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March 24, 2012
The submersible in which the filmmaker James Cameron seeks solo down to deeper marine trench on Earth, next to the Mariana Islands in the eastern Pacific, has successfully passed the test dives.
"We conducted several dives, and all have been successful," said Cameron was quoted by the magazine 'National Geographic'. He also said that the dive to the bottom of Challenger, the deepest part of the Mariana Trench, will be held in the coming days, aboard the submarine 'Challenger Deepsea'.
Your trip will have a scientific, so the filmmaker of 57 years, plans to spend 6 hours on the seabed collecting samples and filming issue. It plans to bring the action sequel of 'Avatar' "in an underwater world."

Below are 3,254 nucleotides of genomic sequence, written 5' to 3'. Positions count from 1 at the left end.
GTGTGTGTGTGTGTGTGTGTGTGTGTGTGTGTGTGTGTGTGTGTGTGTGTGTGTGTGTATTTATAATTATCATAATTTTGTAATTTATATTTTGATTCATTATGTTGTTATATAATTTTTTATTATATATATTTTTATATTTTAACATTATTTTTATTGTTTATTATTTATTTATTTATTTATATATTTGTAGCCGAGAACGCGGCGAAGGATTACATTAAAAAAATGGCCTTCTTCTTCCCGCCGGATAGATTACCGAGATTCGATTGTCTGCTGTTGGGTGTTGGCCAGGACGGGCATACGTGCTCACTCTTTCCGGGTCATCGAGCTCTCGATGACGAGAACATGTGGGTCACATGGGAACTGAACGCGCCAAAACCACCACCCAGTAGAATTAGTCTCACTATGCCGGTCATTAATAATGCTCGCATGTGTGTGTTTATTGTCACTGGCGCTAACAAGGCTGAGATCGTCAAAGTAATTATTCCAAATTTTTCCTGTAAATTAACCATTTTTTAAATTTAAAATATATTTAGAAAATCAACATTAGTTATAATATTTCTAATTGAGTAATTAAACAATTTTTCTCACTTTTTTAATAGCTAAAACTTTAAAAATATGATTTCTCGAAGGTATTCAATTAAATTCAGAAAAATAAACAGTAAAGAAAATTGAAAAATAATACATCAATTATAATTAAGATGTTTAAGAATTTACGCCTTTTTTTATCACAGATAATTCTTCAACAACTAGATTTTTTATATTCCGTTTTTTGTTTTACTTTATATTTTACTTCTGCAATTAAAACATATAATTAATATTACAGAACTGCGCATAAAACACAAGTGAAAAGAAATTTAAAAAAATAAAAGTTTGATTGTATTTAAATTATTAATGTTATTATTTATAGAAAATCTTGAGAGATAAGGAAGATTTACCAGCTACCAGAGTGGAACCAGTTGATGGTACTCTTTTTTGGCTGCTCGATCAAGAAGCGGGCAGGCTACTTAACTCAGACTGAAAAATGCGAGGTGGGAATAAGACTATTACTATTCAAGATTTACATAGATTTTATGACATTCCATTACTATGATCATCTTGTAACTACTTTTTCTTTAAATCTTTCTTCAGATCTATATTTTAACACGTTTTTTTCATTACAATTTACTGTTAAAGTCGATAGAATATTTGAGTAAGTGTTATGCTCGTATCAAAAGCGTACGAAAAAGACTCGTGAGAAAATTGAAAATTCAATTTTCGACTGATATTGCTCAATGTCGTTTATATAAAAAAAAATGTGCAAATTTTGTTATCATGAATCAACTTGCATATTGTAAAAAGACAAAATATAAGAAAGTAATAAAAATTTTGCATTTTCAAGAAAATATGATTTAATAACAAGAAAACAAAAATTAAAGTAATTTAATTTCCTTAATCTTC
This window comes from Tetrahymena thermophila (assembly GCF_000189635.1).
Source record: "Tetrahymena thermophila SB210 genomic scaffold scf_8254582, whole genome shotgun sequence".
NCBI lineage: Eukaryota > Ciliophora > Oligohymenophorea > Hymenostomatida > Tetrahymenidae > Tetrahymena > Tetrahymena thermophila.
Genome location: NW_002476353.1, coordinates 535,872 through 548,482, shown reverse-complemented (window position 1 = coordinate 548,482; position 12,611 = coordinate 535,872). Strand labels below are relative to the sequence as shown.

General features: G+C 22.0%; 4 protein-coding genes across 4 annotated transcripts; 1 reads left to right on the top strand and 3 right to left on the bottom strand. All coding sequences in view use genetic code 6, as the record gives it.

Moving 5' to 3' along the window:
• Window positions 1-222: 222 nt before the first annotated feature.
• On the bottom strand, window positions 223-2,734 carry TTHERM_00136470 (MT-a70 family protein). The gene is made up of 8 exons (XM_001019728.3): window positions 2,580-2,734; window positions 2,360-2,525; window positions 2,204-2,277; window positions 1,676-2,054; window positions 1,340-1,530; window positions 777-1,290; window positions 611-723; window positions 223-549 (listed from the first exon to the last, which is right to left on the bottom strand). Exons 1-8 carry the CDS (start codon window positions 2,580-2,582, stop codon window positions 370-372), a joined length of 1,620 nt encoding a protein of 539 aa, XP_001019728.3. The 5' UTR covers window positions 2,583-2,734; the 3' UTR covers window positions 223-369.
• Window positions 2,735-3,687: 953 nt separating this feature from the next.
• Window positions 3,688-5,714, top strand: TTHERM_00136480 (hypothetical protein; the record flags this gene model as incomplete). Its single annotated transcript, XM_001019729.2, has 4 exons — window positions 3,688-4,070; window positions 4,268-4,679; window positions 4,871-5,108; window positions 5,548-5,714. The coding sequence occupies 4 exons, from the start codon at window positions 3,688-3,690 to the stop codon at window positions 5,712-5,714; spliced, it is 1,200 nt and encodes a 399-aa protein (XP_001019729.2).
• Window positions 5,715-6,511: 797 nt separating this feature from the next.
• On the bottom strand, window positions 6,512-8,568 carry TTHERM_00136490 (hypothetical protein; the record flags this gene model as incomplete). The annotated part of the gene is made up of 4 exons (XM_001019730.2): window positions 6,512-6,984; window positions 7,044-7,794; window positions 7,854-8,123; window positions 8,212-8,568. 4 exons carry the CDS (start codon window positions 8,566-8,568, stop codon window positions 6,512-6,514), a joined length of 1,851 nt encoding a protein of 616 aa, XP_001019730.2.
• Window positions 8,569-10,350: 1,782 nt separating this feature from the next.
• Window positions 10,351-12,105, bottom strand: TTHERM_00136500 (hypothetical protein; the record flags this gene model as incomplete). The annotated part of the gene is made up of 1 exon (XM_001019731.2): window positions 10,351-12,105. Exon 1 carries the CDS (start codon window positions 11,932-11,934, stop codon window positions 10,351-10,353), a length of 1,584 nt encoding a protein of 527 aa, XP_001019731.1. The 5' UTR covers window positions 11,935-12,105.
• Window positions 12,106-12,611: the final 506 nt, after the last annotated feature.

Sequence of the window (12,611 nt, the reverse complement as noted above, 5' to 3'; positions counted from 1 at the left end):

Until now, only the Swiss oceanographer Jacques Piccard and Don Walsh mate (1960), have been able to descend into the abyss Challenger, with its 10,923 meters is the deepest top of all oceans.
The 'Challenger Deepsea' has been designed and built for this purpose, especially to withstand the pressure. In fact, it is estimated that its size (8 meters) will be reduced by 6.3 cm during the descent.
According to Cameron, the project will help answer some hypotheses, for example, how some sea creatures survive under such pressure, no light and temperatures around zero degrees.